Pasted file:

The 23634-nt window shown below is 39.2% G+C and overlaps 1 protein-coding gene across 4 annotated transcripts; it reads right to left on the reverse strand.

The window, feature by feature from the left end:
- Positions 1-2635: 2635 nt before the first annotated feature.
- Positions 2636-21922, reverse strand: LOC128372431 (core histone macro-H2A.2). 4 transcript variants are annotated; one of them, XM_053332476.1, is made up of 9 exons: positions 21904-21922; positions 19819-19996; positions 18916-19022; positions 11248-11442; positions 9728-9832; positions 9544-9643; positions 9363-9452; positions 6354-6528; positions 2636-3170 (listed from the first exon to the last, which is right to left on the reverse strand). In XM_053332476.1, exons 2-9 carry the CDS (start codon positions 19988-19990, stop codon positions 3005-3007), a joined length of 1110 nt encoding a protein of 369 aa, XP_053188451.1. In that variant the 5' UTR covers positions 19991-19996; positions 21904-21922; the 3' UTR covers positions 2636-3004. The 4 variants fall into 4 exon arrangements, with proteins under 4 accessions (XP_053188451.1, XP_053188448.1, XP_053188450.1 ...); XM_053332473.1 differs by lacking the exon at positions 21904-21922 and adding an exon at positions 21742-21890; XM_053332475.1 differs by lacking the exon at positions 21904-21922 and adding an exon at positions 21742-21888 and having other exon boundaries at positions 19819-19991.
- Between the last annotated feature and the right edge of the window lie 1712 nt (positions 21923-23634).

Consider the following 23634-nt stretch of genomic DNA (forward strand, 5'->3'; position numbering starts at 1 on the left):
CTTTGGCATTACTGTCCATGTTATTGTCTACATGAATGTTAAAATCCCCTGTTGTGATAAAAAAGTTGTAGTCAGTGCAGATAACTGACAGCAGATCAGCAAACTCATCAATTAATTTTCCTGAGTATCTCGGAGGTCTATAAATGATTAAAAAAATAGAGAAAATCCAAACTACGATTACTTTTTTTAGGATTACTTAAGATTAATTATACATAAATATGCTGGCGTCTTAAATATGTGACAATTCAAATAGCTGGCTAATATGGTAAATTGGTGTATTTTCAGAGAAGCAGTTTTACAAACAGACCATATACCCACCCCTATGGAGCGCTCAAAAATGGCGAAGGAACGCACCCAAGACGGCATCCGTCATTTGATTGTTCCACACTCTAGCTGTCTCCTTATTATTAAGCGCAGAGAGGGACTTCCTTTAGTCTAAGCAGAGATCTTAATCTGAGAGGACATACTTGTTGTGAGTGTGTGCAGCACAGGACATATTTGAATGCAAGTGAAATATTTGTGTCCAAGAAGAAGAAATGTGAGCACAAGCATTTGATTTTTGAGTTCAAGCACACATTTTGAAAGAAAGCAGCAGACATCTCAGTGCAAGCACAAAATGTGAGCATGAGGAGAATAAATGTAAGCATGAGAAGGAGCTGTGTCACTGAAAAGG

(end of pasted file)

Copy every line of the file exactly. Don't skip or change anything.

The 23634-nt window shown below is 39.2% G+C and overlaps 1 protein-coding gene across 4 annotated transcripts; it reads right to left on the reverse strand.

The window, feature by feature from the left end:
- Positions 1-2635: 2635 nt before the first annotated feature.
- Positions 2636-21922, reverse strand: LOC128372431 (core histone macro-H2A.2). 4 transcript variants are annotated; one of them, XM_053332476.1, is made up of 9 exons: positions 21904-21922; positions 19819-19996; positions 18916-19022; positions 11248-11442; positions 9728-9832; positions 9544-9643; positions 9363-9452; positions 6354-6528; positions 2636-3170 (listed from the first exon to the last, which is right to left on the reverse strand). In XM_053332476.1, exons 2-9 carry the CDS (start codon positions 19988-19990, stop codon positions 3005-3007), a joined length of 1110 nt encoding a protein of 369 aa, XP_053188451.1. In that variant the 5' UTR covers positions 19991-19996; positions 21904-21922; the 3' UTR covers positions 2636-3004. The 4 variants fall into 4 exon arrangements, with proteins under 4 accessions (XP_053188451.1, XP_053188448.1, XP_053188450.1 ...); XM_053332473.1 differs by lacking the exon at positions 21904-21922 and adding an exon at positions 21742-21890; XM_053332475.1 differs by lacking the exon at positions 21904-21922 and adding an exon at positions 21742-21888 and having other exon boundaries at positions 19819-19991.
- Between the last annotated feature and the right edge of the window lie 1712 nt (positions 21923-23634).

Consider the following 23634-nt stretch of genomic DNA (forward strand, 5'->3'; position numbering starts at 1 on the left):
CTTTGGCATTACTGTCCATGTTATTGTCTACATGAATGTTAAAATCCCCTGTTGTGATAAAAAAGTTGTAGTCAGTGCAGATAACTGACAGCAGATCAGCAAACTCATCAATTAATTTTCCTGAGTATCTCGGAGGTCTATAAATGATTAAAAAAATAGAGAAAATCCAAACTACGATTACTTTTTTTAGGATTACTTAAGATTAATTATACATAAATATGCTGGCGTCTTAAATATGTGACAATTCAAATAGCTGGCTAATATGGTAAATTGGTGTATTTTCAGAGAAGCAGTTTTACAAACAGACCATATACCCACCCCTATGGAGCGCTCAAAAATGGCGAAGGAACGCACCCAAGACGGCATCCGTCATTTGATTGTTCCACACTCTAGCTGTCTCCTTATTATTAAGCGCAGAGAGGGACTTCCTTTAGTCTAAGCAGAGATCTTAATCTGAGAGGACATACTTGTTGTGAGTGTGTGCAGCACAGGACATATTTGAATGCAAGTGAAATATTTGTGTCCAAGAAGAAGAAATGTGAGCACAAGCATTTGATTTTTGAGTTCAAGCACACATTTTGAAAGAAAGCAGCAGACATCTCAGTGCAAGCACAAAATGTGAGCATGAGGAGAATAAATGTAAGCATGAGAAGGAGCTGTGTCACTGAAAAGG